Feb 15, 2012 1:17pm EST  --  Report as abuse
mkrand01 wrote:
I don’t doubt the information presented is correct, people move much more often these days. But, dead people that are still registered and don’t vote is not a real issue and people that move and only vote once is still not voting twice, they are simply voting. Changes could and most likely should be made to update the system, but faulty registration and voter fraud are two completely different actions. The concept is one vote one person. In local elections voting in a district that you no longer live in is a form of fraud, as you are not living in your old district(which brings up the question why would you bother voting in a district you no longer live beyond knowing the local issues and you have to get a new drivers license at some point anyway), but in national elections it does not make a difference if you only vote once (one could get into the argument of representative vs. electoral college votes but…). Faulty vs fraud. Lastly, who has the nerve/time/inclination to vote for a dead person? Absentee voting for dead people, I am sure that is as easy to do as getting a cup of coffee at your local Starbucks. Not. Where do you start… A list of people who have died from the court house, obtaining relevant address information, procuring absentee ballets for the deceased, one each mind you, forging signatures, an in most cases this would have to be done thousands of time to impact the outcome of an election (as this could not be done in small cities as people know when neighbors pass on in cities of less than 100k)etc… People have better things to do with their time. If you get caught it is a federal crime, you are doing some serious time. Voter fraud very rarely happens, people need to understand when their candidate lost the election, they just lost because not enough people voted for them. Oh, and your friends most likely think like you do, so not knowing anyone who voted for the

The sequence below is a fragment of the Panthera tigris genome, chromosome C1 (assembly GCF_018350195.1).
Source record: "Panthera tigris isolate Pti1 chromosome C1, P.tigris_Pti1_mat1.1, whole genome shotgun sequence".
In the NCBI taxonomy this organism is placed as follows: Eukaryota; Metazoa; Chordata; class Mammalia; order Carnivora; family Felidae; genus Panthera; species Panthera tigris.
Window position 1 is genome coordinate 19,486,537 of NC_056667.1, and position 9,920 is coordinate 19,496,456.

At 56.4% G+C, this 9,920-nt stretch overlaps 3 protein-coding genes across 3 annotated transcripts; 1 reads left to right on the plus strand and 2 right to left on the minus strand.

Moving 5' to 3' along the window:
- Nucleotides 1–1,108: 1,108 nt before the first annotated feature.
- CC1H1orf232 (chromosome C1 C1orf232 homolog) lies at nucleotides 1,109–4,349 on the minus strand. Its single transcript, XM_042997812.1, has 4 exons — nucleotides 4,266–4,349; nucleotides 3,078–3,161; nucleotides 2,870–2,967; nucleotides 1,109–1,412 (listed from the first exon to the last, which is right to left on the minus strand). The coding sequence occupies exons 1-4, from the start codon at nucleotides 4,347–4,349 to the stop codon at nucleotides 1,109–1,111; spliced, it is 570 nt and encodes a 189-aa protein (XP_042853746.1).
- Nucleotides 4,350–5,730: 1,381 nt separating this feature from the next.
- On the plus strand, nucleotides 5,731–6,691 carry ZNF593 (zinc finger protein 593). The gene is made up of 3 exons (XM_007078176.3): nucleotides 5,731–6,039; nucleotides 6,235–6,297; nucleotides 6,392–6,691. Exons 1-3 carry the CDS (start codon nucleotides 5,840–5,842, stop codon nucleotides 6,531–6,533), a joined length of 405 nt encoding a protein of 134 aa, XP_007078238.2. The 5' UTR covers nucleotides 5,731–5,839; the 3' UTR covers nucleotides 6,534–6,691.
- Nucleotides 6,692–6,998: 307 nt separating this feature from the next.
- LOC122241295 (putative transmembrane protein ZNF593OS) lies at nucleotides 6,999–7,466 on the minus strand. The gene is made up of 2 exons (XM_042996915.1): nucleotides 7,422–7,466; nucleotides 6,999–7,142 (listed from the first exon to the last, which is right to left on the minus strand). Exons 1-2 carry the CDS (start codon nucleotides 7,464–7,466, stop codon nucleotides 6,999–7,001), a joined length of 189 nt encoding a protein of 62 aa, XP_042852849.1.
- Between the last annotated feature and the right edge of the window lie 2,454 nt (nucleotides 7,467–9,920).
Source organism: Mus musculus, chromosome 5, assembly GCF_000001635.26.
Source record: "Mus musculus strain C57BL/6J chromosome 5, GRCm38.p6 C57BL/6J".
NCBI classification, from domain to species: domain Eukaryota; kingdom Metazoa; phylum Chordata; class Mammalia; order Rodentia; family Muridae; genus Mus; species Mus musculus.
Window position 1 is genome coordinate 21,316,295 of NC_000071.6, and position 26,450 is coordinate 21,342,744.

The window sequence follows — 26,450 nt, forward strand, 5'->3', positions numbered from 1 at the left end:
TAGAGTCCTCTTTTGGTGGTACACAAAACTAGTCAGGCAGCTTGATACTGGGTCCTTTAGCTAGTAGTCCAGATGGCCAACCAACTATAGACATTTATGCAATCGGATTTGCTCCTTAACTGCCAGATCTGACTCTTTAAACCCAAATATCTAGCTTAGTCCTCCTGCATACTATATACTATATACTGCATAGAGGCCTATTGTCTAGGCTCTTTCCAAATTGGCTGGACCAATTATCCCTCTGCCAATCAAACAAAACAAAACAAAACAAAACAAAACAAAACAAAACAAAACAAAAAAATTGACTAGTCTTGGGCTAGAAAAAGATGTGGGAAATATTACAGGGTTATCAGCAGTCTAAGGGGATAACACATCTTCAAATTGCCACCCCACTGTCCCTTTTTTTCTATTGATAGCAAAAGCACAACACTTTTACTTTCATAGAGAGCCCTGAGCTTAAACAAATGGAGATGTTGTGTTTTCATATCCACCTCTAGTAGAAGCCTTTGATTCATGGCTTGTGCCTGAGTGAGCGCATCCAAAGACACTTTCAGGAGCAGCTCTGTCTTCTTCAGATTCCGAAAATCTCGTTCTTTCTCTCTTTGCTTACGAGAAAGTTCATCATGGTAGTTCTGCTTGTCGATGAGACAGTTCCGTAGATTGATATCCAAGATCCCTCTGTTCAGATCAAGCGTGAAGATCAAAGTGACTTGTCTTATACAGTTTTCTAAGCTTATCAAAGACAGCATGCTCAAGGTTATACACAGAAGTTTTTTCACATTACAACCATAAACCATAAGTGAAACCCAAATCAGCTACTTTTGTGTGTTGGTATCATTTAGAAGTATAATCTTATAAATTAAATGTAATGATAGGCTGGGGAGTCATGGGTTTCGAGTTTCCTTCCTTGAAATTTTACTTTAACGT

“other” guy means absolutely nothing.

I am waiting for a response that has something about voter factories, where thousands of fraudulent votes are processed a day….

Feb 15, 2012 1:50pm EST  --  Report as abuse
mkrand01 wrote:
Tax return address will not work. If an individual has no tax liability, they are not required to file. That would be a lot of people, mostly people on some form of social security and people that live off their land in smaller communities. As my other post discussed, there is a huge difference between voter fraud and faulty registration. Voting for a dead person is fraud (which was not what this article is about) and faulty is simply having a dead person or a person that has moved still registered. Huge difference.

Feb 15, 2012 1:56pm EST  --  Report as abuse